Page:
Use this URL to cite or link to this record in EThOS: http://ethos.bl.uk/OrderDetails.do?uin=uk.bl.ethos.390649
Title: Molecular analysis of post-transcriptional gene silencing : mechanisms and roles
Author: Voinnet, Olivier
ISNI:       0000 0001 3549 0001
Awarding Body: University of East Anglia
Current Institution: University of East Anglia
Date of Award: 2001
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Abstract:
This work is an investigation of post-transcriptional gene silencing (PTGS) in plants, a process that mediates sequence-specific degradation of RNA. Initially discovered in transgenic plants, PTGS has been long regarded as a curiosity, or even as an artefact of transgenesis. It is shown here that virus-induced gene silencing, in which recombinant viruses carrying element of the host genome trigger PTGS of the corresponding plant gene (Chapter one), is a manifestation of a defence system. This defence is remarkable in its ability to adapt to potentially any virus because its specificity is not genetically programmed by the host but, instead, is dictated by the genome sequence of the viral intruder itself. It is demonstrated in chapters 4 and 5 that PTGS of a transgene can spread in plants from one part to another, indicating the existence of a systemic, sequences-specific silencing signal that is likely to have a nucleic acid component. From the demonstration that replication of potato-virus X also triggers production of a silencing signal in non-transgenic plants (Chapter 8), it is proposed that this long-distance signalling process represents the systemic arm of the host PTGS defence response. Collectively, these findings define the existence of a previously uncharacterised antiviral mechanism in higher plants, which may also operate in animals. This defence holds key features of an elaborate immune system, as it is adaptive, mobile and specific. It is also shown, here, that plant viruses have elaborated counter-defensive measures to overcome the host PTGS response, by producing suppressor proteins that target various steps of the silencing mechanism (Chapters 6, 7). One of these factors, the PYX-encoded p25 protein, had been previously characterised as a facilitator of viral cell-to-cell movement. The finding that p25 specifically inhibits the signalling step of PTGS (Chapter 8) provides a new ground for the investigation of virus movement in plants. In chapter 9, the role of PTGS in plants and its suppression by viruses is discussed in the broader context of plant development and biotechnological applications.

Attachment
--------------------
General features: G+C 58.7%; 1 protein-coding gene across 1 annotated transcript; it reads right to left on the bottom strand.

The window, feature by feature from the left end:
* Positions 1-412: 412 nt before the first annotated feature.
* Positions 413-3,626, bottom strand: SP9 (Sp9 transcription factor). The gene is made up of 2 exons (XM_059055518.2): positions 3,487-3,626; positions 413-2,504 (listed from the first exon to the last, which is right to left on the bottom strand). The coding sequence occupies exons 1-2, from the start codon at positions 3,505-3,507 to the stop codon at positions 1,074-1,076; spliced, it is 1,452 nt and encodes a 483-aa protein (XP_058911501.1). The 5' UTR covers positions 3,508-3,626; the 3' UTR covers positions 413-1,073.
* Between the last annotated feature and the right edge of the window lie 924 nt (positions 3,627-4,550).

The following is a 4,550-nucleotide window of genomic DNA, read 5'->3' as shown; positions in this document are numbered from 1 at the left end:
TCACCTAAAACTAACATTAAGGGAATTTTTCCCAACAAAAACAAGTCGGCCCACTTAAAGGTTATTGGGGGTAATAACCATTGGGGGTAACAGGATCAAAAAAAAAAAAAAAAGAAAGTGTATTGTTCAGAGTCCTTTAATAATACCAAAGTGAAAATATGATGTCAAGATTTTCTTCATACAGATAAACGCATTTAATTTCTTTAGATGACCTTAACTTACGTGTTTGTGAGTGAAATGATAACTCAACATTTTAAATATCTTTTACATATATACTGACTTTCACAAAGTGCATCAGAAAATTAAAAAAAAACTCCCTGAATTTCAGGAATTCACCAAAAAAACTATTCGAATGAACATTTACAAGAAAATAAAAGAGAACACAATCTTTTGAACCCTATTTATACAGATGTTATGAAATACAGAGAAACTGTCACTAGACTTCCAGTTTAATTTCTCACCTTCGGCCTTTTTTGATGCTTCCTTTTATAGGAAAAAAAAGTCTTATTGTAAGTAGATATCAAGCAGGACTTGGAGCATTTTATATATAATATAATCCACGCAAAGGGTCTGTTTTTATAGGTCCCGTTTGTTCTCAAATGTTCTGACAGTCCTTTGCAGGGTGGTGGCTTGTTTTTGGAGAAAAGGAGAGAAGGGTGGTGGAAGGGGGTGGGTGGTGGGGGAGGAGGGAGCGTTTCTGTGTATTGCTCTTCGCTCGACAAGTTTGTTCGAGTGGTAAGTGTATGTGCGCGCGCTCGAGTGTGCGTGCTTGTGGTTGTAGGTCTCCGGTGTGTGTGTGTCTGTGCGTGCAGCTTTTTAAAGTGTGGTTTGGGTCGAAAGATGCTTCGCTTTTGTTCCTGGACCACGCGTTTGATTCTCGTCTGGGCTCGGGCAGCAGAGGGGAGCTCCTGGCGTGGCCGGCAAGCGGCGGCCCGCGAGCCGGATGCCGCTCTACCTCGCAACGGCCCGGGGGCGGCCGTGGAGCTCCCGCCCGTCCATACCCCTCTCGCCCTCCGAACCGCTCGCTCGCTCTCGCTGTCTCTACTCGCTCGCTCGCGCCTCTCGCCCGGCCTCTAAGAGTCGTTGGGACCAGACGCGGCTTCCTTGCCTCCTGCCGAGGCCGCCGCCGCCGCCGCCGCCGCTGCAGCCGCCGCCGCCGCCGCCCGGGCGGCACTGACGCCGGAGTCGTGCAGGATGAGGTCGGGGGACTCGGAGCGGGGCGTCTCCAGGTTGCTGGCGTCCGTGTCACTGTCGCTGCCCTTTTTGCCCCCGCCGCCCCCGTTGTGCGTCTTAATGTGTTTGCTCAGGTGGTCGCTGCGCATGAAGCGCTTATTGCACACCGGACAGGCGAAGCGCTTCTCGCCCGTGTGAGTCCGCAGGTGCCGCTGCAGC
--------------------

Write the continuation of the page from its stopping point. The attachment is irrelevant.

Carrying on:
Supervisor: Not available Sponsor: Not available
Qualification Name: Thesis (Ph.D.) Qualification Level: Doctoral
EThOS ID: uk.bl.ethos.390649  DOI: Not available
Keywords: Genetics
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